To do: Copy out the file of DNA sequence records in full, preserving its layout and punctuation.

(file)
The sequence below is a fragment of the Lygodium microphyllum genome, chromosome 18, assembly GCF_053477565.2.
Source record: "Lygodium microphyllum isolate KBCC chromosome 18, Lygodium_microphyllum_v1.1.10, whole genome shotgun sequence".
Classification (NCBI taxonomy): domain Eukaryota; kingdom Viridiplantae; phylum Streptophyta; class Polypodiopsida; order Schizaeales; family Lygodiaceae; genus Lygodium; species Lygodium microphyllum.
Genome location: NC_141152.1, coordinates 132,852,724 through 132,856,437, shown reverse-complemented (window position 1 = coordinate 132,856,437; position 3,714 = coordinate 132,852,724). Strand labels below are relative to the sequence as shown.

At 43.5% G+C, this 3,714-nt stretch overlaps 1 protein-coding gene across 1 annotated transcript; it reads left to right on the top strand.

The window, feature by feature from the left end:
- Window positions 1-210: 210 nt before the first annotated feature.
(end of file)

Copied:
The sequence below is a fragment of the Lygodium microphyllum genome, chromosome 18, assembly GCF_053477565.2.
Source record: "Lygodium microphyllum isolate KBCC chromosome 18, Lygodium_microphyllum_v1.1.10, whole genome shotgun sequence".
Classification (NCBI taxonomy): domain Eukaryota; kingdom Viridiplantae; phylum Streptophyta; class Polypodiopsida; order Schizaeales; family Lygodiaceae; genus Lygodium; species Lygodium microphyllum.
Genome location: NC_141152.1, coordinates 132,852,724 through 132,856,437, shown reverse-complemented (window position 1 = coordinate 132,856,437; position 3,714 = coordinate 132,852,724). Strand labels below are relative to the sequence as shown.

At 43.5% G+C, this 3,714-nt stretch overlaps 1 protein-coding gene across 1 annotated transcript; it reads left to right on the top strand.

The window, feature by feature from the left end:
- Window positions 1-210: 210 nt before the first annotated feature.